Subject: Copyright
From: Martin Pool <martinp@mincom.com>
Date: Thu, 15 Apr 1999 15:01:05 +1000

Derek J. Balling wrote:

> I would FURTHER go so far as to allow alteration of the licenses, but that
> the "lineage" must be documented, so that people familiar with [for lack of
> a better term] the OSI-BSD license (whatever they come up with) can say,
> "Ah, this license from Acme is based on the BSD license, but they changed
> it somehow. How did they change it I wonder?" and then they'll find out via
> diff/etc.  They'll know all the rest of it as "tried and true" so to speak,
> and then dig down to the alterations that a particular company needed for
> their particular business model.
> 
> statistically, the fewer changes to the baseline the better, obviously.
> 

> We WANT companies to embrace Open Source as much as their business model
> allows.

That's a fairly broad assertion.  "We" want all kinds of different
things.

> We DON'T want a user to have to read through each and every OS license
> because there's no "Standardization" to it (e.g., Acme Co may have based
> much of their license on OSI-BSD license, but if I don't know the parentage
> and diff it accordingly, then I have to sift through the whole thing to
> look it over for problems, or pay my lawyer to do so).

Indeed.

I imagine saying that a particular contract is based on some other
contract would be fairly sticky in law.  That statement (as I understand
it) would provide context within which to interpret the contract under
consideration, which makes things much more complex.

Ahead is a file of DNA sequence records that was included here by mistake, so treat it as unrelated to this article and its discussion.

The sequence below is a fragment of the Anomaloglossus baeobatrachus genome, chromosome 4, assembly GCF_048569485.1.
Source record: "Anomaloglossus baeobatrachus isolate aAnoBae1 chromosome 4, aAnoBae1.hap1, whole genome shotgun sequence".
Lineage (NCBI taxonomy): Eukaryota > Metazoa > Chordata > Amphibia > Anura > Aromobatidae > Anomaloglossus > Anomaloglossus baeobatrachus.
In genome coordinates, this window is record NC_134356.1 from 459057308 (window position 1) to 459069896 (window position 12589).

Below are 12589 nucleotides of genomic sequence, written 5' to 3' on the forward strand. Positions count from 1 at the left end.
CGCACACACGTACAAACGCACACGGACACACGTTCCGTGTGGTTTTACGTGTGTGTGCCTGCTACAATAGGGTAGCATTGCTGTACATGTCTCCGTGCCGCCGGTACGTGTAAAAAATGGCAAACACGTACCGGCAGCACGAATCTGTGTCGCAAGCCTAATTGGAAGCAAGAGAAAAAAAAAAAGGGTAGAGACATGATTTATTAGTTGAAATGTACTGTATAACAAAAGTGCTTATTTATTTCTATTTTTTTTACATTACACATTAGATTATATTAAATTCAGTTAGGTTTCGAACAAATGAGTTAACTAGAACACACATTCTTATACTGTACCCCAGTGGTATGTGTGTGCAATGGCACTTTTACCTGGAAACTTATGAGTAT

Imagine the difficulties for (say) GNU/Linux distributors if they had to
check the terms and conditions of every little package before putting it
in.  Much better to be able to handle 95% of packages by saying 'yes,
it's GPL' or 'yes, it's BSD'.  See the Debian FSG.

Imagine the difficulties people could get into by making what they
consider to be small modifications to the GPL that have unseen
ramifications.  (Admittedly "prohibit it because it's dangerous" is not
a very hackish philosophy, but "if you want to do something that
dangerous I'm not going to help you" is reasonable.)  Encouraging people
to stick with a well-debugged license is good.  If you're a large enough
organization to pay lawyers to do it properly, then you will probably
want to draft it from scratch anyhow.

> [OSI license examples]

Another important instance is public domain code, which is still useful
for some purposes.

It'd be nice to document and genericize the Sun, IBM and Netscape
licenses.  I imagine the OSI discussions with these companies are aimed
at developing such a beast.  Hopefully after people generate a few more
${company} Public Licenses OSI can standardize on (say) six different
ones that cover most situations: GPL, LGPL, X/BSD/Apache, public domain,
NPL, ... 

-- 
 /\\\  Mincom | Martin Pool          | martin.pool@mincom.com
// \\\        | Software Engineer    | Phone: +61 7 3303-3333
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 \///         | Teneriffe, Brisbane  | Speaking for myself only